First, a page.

Secondary Schooling and Malleability of Manufacturing Workers in China: A Pilot Study


Yi-min Lin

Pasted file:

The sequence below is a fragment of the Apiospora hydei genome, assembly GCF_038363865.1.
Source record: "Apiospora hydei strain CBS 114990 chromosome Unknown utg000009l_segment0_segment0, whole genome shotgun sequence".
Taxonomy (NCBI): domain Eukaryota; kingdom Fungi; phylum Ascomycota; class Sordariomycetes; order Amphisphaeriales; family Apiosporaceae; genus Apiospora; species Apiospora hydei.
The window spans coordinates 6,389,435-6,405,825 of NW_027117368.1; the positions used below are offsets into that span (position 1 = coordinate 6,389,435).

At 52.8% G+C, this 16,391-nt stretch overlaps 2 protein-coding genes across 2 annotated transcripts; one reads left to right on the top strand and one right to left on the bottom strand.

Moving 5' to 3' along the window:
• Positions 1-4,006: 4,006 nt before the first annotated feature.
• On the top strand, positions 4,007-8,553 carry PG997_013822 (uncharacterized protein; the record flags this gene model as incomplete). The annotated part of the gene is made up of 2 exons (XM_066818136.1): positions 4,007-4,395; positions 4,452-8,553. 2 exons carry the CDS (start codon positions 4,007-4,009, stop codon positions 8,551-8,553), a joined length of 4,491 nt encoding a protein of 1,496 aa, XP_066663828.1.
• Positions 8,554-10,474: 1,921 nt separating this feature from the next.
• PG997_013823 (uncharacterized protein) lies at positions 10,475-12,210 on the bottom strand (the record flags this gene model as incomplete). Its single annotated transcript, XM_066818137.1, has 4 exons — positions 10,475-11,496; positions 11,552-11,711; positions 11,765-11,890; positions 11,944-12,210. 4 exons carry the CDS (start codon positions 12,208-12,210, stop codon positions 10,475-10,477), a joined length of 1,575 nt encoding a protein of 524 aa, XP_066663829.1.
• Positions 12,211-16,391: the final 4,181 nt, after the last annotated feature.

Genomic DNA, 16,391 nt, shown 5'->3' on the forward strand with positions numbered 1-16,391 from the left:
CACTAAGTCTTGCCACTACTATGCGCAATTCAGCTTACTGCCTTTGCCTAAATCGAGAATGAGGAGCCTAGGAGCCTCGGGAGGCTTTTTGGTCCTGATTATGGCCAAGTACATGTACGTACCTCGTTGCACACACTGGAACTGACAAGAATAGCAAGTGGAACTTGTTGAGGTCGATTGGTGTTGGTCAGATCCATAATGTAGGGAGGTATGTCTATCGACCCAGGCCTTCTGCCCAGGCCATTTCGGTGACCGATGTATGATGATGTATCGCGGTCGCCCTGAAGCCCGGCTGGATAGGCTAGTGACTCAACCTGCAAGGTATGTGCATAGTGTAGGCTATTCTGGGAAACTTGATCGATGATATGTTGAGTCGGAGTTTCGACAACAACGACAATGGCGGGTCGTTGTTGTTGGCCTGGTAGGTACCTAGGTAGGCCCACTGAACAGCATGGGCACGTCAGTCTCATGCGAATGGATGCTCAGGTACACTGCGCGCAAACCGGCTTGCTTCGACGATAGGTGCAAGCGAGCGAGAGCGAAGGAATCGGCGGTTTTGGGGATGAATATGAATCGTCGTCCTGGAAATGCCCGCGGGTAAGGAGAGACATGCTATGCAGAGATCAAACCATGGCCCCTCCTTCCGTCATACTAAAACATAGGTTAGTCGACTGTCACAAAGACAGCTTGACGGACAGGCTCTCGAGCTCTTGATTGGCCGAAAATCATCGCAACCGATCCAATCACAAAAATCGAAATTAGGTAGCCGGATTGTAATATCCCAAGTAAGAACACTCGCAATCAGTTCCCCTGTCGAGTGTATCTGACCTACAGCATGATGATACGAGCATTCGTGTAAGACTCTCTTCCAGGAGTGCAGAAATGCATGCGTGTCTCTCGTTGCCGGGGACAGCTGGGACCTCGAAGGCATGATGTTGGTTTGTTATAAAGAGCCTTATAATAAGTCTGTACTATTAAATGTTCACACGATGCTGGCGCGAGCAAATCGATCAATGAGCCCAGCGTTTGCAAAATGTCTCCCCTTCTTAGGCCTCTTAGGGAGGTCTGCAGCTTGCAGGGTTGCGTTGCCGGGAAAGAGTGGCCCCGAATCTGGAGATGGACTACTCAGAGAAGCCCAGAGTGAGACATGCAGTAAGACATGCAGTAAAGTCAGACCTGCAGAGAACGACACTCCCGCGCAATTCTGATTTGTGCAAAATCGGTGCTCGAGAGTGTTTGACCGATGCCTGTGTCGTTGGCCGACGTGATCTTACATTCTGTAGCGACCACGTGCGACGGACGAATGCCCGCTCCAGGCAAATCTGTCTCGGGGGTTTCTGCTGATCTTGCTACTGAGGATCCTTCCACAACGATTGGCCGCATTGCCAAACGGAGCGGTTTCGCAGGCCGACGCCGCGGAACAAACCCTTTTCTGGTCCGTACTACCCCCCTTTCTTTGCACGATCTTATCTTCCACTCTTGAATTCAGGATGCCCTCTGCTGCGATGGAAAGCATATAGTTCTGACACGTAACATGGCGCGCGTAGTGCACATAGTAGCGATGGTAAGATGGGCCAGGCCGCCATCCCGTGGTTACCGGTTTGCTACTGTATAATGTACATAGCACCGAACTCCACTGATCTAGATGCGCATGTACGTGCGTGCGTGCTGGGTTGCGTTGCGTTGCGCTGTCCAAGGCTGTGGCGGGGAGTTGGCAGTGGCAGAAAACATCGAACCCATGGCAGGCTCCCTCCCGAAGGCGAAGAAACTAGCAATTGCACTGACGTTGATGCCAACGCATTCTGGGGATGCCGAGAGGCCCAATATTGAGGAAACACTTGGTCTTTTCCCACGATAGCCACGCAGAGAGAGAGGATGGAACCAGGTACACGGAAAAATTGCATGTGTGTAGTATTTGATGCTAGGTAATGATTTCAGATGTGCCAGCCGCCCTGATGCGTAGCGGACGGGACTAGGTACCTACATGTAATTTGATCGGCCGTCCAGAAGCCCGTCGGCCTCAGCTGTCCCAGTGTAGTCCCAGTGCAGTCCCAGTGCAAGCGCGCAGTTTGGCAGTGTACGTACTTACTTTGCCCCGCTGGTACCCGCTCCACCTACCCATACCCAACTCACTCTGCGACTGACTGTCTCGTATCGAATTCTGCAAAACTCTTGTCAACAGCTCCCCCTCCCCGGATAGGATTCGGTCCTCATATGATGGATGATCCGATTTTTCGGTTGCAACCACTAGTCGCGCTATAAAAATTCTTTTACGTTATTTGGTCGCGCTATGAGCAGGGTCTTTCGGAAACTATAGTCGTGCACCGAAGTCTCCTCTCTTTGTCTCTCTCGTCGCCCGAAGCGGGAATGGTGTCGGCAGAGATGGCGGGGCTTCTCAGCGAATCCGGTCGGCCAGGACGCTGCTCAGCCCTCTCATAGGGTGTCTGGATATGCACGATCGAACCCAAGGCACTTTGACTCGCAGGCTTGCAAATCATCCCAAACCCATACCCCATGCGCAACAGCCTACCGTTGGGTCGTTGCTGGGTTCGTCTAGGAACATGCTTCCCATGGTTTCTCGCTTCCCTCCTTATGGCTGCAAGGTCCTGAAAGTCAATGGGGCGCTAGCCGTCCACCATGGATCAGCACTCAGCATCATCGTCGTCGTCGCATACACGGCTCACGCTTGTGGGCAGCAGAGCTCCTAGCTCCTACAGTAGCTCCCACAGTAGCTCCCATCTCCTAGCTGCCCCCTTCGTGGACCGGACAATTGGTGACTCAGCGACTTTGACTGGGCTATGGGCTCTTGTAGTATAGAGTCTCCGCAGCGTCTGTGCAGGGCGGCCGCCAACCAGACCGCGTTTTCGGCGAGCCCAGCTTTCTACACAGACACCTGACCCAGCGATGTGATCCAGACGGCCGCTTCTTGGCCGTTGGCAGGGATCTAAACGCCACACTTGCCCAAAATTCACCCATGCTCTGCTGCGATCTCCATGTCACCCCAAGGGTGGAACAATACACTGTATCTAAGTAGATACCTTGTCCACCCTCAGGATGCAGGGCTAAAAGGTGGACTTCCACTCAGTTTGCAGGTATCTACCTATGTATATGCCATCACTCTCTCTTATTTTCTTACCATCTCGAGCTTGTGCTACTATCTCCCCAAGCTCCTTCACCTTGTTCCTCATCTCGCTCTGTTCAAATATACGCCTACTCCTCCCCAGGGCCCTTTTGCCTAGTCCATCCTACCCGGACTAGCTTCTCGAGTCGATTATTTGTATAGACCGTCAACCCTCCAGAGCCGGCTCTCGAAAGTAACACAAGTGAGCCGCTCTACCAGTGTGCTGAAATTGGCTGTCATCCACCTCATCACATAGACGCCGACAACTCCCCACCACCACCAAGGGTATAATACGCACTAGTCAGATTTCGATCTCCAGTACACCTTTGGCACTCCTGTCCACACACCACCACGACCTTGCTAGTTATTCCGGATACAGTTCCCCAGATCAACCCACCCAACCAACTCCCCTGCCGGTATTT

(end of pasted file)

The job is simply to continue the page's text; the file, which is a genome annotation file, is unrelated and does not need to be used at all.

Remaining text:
This  study  develops  and  empirically  tests  the  hypothesis  that  greater  exposure  to  pre-college  education  produces  more  “malleable” factory  workers  in  China’s  manufacturing  sector.  The  working  notion  of  malleability  is  defined  as  comparatively  weaker  tendencies  to  use  “exit”,  “voice”  and  shirking  strategies in  the  workplace.  Ethnographic  research  and  preliminary  survey  data  analysis  reveals a possible link  between  such  tendencies and  the  length  of  schooling  under  China’s  secondary  education system.  Further  analysis  of  survey  data  will  investigate  the  hypothesized  causal  relationship,  with  hometown  availability  of  senior  high vocational school as  IV.  Field  experiments  will  be  piloted  to  ascertain the  causal  channel  by  examining subjects’  schooling,  workplace  conduct, and  behavioral  traits  including  obedience  to  authority,  rule  compliance,  boredom  tolerance,  concentration,  and  self-discipline.  Results  will  shed new  light  on  China’s robust  manufacturing  boom,  FDI,  and the  role  of  schooling in  emerging  economies.  They  will  also  lay  the  ground  for  a  more  comprehensive  GRF  project.

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